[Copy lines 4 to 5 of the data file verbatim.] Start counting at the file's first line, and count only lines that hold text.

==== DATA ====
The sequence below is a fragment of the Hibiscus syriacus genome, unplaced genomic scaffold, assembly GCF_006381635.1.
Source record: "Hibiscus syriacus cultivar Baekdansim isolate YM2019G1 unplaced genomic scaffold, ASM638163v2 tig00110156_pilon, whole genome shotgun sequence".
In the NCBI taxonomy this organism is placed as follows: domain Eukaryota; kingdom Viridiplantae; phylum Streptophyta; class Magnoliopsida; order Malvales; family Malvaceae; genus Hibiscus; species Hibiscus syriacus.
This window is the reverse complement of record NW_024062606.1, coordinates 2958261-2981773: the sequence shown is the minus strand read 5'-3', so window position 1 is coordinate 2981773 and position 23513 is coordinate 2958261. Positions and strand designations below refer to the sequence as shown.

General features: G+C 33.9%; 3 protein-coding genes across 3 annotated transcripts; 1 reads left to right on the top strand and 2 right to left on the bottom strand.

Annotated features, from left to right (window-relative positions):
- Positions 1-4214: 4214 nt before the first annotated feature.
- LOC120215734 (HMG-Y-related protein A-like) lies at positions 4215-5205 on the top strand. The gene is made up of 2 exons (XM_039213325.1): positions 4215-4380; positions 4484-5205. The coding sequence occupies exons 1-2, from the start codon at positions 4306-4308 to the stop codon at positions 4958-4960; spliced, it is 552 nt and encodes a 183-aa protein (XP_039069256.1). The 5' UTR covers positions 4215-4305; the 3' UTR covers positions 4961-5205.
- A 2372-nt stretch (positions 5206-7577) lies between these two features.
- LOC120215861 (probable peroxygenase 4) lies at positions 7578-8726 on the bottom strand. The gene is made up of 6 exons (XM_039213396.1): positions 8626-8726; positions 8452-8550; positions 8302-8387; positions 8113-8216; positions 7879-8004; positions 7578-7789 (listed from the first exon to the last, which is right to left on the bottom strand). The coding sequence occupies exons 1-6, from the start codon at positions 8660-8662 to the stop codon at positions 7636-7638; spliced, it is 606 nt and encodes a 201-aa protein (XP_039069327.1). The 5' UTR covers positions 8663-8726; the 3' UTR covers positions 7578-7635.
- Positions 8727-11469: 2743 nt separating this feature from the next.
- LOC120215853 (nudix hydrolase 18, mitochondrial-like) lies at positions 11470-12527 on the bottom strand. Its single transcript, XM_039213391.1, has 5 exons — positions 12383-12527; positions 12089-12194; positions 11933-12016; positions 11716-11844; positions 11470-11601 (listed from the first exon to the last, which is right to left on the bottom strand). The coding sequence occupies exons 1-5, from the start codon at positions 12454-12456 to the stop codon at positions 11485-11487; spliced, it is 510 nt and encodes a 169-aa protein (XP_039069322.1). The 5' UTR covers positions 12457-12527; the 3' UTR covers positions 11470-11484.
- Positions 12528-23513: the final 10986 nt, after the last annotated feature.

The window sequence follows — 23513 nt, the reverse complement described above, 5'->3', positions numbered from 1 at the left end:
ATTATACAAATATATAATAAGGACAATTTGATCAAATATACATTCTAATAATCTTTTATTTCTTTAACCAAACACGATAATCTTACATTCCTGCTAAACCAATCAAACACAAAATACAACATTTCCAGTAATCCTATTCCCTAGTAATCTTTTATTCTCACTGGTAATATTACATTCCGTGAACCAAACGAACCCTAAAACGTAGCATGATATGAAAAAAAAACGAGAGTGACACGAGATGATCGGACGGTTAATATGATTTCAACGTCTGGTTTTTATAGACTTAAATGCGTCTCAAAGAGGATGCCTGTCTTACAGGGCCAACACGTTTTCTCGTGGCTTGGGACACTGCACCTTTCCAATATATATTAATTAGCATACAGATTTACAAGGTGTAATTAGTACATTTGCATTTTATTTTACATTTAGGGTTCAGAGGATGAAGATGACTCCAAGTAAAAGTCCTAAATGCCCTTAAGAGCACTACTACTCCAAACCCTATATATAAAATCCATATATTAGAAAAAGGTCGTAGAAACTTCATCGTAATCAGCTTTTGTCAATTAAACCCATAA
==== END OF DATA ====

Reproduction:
This window is the reverse complement of record NW_024062606.1, coordinates 2958261-2981773: the sequence shown is the minus strand read 5'-3', so window position 1 is coordinate 2981773 and position 23513 is coordinate 2958261. Positions and strand designations below refer to the sequence as shown.

General features: G+C 33.9%; 3 protein-coding genes across 3 annotated transcripts; 1 reads left to right on the top strand and 2 right to left on the bottom strand.